So with Agents of SHIELD I want to see at least a bit more development of that theme: what place do NSA-types in suits have in a world of girder-grinding, lightning-throwing, super-sonic super-humans? But I also know that what we've got here is also a Joss Whedon series, and with that we're pretty much guaranteed several specific elements. First, that means a women-heavy cast of primaries, women warriors, and not necessarily in in believable roles or casting. I mean, Eliza Dushku kicking more butt than Tahmoh Penikett in Dollhouse--the heck?! Second, it means that disestablishment themes are probably going to either erode this version of SHIELD, or the team will be some sort of Black Ops splinter group to maintain Whedon's happy for rogue heroes. Third--and this is really something to be excited about--it means that the show will probably have different ages played on-screen and in the plots. Buffy the Vampire Slayer had Giles' personal life and character growth become a significant plot thread while also making us endure Buffy-as-waitress type plots. Firefly had Book alongside Kayleigh and River. Even Dollhouse, which revolved around brainwashed youth themes, showcased a lot of drama amongst the middle-aged conspirators being mocked by their own vapid creations. In Agents of SHIELD, then, we can look forward to Coulson and the youngest agents having distinct characterization and focuses in the meta-plot of the series.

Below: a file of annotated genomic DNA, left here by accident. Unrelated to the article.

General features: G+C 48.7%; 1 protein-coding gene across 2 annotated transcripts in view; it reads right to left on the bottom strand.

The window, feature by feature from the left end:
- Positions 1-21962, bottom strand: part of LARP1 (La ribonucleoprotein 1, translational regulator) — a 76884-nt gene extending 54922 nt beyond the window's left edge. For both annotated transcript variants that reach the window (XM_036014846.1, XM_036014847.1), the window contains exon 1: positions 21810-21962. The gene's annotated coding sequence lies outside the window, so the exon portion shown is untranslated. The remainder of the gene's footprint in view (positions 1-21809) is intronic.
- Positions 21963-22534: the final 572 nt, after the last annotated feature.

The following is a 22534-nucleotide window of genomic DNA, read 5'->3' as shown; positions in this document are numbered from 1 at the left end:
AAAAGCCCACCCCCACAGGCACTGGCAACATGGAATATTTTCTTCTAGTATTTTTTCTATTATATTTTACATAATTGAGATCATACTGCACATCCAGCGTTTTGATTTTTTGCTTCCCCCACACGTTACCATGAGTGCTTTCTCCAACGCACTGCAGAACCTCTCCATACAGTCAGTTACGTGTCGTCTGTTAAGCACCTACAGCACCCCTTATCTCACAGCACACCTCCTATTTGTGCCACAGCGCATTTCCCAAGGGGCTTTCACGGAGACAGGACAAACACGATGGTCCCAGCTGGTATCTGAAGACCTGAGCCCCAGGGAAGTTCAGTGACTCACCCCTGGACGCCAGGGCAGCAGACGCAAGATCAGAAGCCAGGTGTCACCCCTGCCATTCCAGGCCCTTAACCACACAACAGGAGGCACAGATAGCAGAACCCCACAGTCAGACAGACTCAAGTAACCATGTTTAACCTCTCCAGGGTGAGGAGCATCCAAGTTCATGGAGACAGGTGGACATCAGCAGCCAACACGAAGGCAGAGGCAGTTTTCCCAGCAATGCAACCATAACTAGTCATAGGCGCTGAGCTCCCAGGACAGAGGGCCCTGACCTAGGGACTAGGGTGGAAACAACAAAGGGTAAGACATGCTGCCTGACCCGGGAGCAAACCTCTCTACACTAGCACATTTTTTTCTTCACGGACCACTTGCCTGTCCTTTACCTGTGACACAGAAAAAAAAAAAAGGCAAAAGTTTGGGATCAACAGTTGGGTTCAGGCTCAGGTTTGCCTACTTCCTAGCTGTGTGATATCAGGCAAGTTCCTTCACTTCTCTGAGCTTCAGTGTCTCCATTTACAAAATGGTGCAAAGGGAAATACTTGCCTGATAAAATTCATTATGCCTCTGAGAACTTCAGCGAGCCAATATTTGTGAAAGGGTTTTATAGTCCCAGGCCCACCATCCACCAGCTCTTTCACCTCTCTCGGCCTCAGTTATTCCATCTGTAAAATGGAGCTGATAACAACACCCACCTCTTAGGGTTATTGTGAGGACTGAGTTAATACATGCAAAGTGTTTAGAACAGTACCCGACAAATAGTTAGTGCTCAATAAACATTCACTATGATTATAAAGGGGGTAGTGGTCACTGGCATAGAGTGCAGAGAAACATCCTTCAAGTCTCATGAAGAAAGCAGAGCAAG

But do I think Agents of SHIELD will be good? Yes. Great? Honestly, maybe. Just maybe. Because there's one element that I think could make a SHIELD show superb that I don't think Whedon would ever touch: the procedural. The thrill of investigation, of plots having certain core steps repeating to represent that the characters are in fact doing their jobs and not looking for this week's interesting thing. The Mentalist, Law & Order, and detective classic shows like Columbo are all great procedural series. In those shows you're guaranteed certain steps to get thrown into the matrix of a new mystery for nearly every episode, and it works. The most critical procedural to compare to Agents of SHIELD, of course, is The X-Files. Even though The X-Files featured outlandish plots, special effects monsters, and conspiracy theories, most of the episodes fell into a procedural format that established that even in the BS-filled land of The X-Files, they were still part of the FBI, which was a job and an organization that stretched beyond the cast of the show. Heck, they even had a petite warrior-woman mismatched with a physically uninspiring nerdy guy, all the better for Whedon to take notes.